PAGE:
I’m back from my holiday. It was really good in the end, somewhat to my surprise. I had a couple of nasty surprises, but mostly things went to plan. I didn’t have easy access to my blog, but I have long handwritten blog posts that I hope to type up, doubtless interspersed with contemporary posts, as I have an eventful week ahead. I’m too tired and jet-lagged to start on that now (I have spent two nights out of the last four sleeping too much and the other two sleeping too little, culminating in no sleep at all for the last twenty-seven hours; I’m trying to stay awake until the evening in the hope of resetting my body clock), but here are a few rambling, free associative thoughts from my holiday that probably won’t fit in anywhere else.
I’m thinking of leaving my psychodynamic therapist and trying some CBT for my social anxiety, low self-esteem and negativity. CBT worked for me for OCD, but not for depression, so I guess it’s difficult to say if it could work here. But this seems to be a problem area that attracts other problems, so if I could deal with it, there might be a multiplier effect across all my issues. The depression stems partly from feeling disconnected to my religious community (and consequently despairing of getting married), which stems partly from low self-esteem and social anxiety as well as fear of rejection. Likewise my career has been hampered by my problems interacting with others and nervousness about networking and professional development involving others, while my attempt to write semi-professionally about Doctor Who is doubtless impeded by my avoiding conventions and organised fandom. I was thinking along these lines before my trip, but am now fairly sure it’s the right thing to do, if I can afford the cost (my CBT therapist charges three times the price of the psychodynamic one).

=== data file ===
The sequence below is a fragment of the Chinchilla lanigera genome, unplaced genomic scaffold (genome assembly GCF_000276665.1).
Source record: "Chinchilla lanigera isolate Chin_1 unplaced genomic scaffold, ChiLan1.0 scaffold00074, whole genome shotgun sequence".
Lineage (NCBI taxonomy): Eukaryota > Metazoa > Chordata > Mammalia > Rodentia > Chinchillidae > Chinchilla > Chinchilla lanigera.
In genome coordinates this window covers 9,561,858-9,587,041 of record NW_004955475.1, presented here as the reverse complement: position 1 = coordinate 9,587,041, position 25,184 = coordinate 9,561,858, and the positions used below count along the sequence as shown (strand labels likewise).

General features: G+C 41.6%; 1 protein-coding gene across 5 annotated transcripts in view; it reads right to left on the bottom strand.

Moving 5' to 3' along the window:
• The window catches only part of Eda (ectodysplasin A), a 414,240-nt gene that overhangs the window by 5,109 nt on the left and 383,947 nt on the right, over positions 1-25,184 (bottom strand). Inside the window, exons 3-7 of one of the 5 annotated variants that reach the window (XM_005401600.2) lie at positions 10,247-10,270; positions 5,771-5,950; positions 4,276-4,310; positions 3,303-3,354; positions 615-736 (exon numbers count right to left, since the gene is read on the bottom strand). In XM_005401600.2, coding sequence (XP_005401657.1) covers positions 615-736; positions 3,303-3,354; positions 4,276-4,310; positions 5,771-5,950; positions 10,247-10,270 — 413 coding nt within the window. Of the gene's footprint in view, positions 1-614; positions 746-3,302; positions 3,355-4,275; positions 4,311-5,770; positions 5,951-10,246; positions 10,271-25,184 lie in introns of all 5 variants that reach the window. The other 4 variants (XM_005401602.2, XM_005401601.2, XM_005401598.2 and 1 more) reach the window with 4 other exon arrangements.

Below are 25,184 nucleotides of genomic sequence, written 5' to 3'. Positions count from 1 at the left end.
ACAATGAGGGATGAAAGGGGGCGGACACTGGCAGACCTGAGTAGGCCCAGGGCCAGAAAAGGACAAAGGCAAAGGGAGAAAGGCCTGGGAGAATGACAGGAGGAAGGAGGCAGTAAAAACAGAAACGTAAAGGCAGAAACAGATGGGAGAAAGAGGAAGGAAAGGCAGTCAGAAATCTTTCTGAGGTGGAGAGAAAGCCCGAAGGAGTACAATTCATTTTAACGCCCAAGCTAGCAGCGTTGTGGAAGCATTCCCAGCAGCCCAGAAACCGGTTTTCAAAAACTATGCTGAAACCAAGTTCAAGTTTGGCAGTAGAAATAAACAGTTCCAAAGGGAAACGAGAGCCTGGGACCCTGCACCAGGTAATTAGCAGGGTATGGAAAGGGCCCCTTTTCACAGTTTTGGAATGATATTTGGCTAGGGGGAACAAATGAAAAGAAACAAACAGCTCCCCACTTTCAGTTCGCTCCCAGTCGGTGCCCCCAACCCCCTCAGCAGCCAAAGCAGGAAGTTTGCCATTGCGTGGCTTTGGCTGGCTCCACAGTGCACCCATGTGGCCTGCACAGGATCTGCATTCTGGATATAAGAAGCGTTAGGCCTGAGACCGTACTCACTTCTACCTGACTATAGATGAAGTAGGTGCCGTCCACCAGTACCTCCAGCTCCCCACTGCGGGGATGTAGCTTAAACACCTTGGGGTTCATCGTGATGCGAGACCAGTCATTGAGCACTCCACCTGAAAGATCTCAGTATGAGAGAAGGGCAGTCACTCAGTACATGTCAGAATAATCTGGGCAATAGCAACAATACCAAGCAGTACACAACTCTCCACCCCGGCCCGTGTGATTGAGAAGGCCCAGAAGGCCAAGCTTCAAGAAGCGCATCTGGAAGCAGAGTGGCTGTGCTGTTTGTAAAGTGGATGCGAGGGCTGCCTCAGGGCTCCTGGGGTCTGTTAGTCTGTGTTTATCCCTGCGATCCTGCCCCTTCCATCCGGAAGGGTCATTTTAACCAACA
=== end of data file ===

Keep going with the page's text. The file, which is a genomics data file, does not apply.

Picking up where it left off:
Related to this, Rabbi Lord Sacks’ weekly Torah essay last week dealt with the idea of not being a victim, that we can see ourselves as passive victims of circumstances or other people’s action, or we can see ourselves as people who the ability to make choices about our lives, even if those choices are only about how we respond emotionally and intellectually to unavoidable adversity. The former leads to learned helplessness and in some cases to self-loathing and revenge, while the latter leads to inner strength. I think it’s clear I tend to see myself as a victim, even if I blame circumstances or God rather than human beings and therefore feel passive more than vengeful. I don’t know how to move to a more positive mindset when so much of my life does seem genuinely negative though. I guess I could try to think of myself as enduring rather than being punished or overwhelmed, but it’s hard.
I’m still in a weird ‘it’s complicated’ situation with E. We both really like each other and really enjoyed spending time together, but she feels we’re too dysfunctional to work together at the moment and I can sort of see her point. This was another reason for working on myself with CBT, to be less dysfunctional. We’re technically just friends, but we message each other umpteen times a day and say how much we miss each other. It’s probably just as a well that I don’t really have much of a baseline of ‘normal’ relationships and friendships to judge this against.
Of my other friends in New York, one surprised me by how far he went beyond the bounds of what I expected of him, in a good way. Some of the others… well, I don’t want to go into details because of lashon hara (malicious speech), but I feel very let down by some friends. One probably had a legitimate excuse, but one actually quite upset me, but I didn’t have the courage to broach the matter. This is after a history of these people treating me in a way that seems somewhat hypocritical or unfair and I think I have to consider how much I consider these people my friends, or at least how much I’m going to try to stay close to them when they don’t seem to value my friendship or care about my feelings. Although I guess it’s easy to get drawn into hasty decisions when jet lagged.